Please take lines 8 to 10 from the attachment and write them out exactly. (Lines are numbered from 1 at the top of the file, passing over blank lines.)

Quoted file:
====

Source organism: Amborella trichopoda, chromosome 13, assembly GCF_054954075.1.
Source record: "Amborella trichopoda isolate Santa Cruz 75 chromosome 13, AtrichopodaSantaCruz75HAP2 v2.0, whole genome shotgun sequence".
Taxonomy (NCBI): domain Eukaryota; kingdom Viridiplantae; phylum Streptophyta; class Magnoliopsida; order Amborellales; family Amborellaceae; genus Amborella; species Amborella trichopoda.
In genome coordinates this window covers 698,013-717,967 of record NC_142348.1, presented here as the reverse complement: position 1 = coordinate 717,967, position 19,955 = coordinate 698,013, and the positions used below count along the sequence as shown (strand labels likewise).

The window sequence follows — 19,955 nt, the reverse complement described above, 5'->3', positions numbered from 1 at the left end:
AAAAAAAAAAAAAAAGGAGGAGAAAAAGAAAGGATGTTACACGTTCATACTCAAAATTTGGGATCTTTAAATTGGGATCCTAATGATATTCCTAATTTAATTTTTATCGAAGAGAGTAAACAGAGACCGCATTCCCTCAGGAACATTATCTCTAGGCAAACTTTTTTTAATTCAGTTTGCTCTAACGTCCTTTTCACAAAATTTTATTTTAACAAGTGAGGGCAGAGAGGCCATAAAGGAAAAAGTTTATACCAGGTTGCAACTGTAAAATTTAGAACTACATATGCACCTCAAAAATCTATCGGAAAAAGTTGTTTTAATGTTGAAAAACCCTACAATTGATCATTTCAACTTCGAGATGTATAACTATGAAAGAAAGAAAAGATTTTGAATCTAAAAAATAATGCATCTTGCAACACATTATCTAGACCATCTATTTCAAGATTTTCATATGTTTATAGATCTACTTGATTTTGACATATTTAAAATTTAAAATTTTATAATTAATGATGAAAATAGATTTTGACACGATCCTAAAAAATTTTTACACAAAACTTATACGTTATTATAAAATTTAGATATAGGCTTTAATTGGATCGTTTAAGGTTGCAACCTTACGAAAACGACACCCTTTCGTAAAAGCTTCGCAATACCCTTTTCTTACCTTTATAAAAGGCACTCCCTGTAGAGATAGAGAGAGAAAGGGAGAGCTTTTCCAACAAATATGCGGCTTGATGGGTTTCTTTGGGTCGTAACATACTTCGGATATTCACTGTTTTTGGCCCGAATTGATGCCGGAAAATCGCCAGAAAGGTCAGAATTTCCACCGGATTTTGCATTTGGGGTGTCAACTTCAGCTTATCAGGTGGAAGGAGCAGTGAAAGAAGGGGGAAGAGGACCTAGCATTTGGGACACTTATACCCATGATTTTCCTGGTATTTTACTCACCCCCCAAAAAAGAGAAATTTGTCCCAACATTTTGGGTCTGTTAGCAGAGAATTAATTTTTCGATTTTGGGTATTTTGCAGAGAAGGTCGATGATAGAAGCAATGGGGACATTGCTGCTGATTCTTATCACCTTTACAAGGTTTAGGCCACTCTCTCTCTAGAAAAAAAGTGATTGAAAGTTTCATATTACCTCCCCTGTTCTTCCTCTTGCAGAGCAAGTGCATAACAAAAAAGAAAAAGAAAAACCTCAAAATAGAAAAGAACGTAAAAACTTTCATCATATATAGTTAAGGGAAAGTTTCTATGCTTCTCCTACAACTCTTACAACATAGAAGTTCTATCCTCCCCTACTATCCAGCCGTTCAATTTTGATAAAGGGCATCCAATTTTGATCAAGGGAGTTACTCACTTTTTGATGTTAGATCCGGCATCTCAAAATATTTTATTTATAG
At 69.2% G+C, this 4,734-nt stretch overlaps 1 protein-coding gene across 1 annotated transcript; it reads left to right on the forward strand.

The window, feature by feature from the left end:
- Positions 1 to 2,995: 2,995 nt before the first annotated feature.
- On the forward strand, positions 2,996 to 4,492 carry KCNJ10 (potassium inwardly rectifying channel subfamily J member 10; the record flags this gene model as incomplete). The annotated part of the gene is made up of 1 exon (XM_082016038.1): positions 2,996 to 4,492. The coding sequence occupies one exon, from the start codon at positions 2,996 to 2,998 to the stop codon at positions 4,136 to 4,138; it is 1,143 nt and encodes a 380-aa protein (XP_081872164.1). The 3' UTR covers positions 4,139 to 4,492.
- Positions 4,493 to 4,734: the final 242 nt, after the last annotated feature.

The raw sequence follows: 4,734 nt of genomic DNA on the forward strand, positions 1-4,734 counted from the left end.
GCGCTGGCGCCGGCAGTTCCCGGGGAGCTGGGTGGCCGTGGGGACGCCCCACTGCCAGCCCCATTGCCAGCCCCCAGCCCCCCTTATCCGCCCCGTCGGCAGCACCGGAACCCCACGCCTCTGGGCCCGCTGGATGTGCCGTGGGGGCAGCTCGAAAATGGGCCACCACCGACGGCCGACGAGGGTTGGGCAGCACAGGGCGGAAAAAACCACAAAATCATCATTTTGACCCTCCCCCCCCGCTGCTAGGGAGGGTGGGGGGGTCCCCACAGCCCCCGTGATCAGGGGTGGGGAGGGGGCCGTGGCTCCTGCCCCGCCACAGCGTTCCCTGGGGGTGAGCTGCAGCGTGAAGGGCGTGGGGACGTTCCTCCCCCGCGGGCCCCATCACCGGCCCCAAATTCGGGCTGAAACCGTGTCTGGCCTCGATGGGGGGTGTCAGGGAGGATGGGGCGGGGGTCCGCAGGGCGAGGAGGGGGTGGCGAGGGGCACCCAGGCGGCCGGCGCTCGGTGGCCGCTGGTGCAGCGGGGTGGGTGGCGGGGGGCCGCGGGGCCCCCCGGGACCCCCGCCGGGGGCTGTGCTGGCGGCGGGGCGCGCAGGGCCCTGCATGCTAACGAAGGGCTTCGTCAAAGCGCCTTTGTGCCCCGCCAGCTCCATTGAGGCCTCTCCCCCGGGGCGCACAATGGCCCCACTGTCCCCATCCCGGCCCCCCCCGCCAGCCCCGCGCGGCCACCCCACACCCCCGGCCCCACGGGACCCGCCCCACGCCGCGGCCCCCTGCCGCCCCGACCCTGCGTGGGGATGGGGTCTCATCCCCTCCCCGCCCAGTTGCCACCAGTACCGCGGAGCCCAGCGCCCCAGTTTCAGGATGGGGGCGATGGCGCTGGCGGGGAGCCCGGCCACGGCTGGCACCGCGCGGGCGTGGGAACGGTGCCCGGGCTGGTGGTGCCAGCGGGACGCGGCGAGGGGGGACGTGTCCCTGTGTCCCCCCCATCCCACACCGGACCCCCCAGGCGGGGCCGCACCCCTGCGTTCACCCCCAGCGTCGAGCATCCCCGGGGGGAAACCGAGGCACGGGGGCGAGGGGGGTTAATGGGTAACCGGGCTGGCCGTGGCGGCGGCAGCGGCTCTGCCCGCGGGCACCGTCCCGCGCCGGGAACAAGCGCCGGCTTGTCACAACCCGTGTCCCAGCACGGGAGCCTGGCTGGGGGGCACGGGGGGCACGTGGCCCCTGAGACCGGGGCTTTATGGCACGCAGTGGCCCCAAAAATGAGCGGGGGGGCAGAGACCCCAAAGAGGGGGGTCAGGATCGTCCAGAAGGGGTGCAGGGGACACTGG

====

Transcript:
The window, feature by feature from the left end:
- Positions 1 to 2,995: 2,995 nt before the first annotated feature.
- On the forward strand, positions 2,996 to 4,492 carry KCNJ10 (potassium inwardly rectifying channel subfamily J member 10; the record flags this gene model as incomplete). The annotated part of the gene is made up of 1 exon (XM_082016038.1): positions 2,996 to 4,492. The coding sequence occupies one exon, from the start codon at positions 2,996 to 2,998 to the stop codon at positions 4,136 to 4,138; it is 1,143 nt and encodes a 380-aa protein (XP_081872164.1). The 3' UTR covers positions 4,139 to 4,492.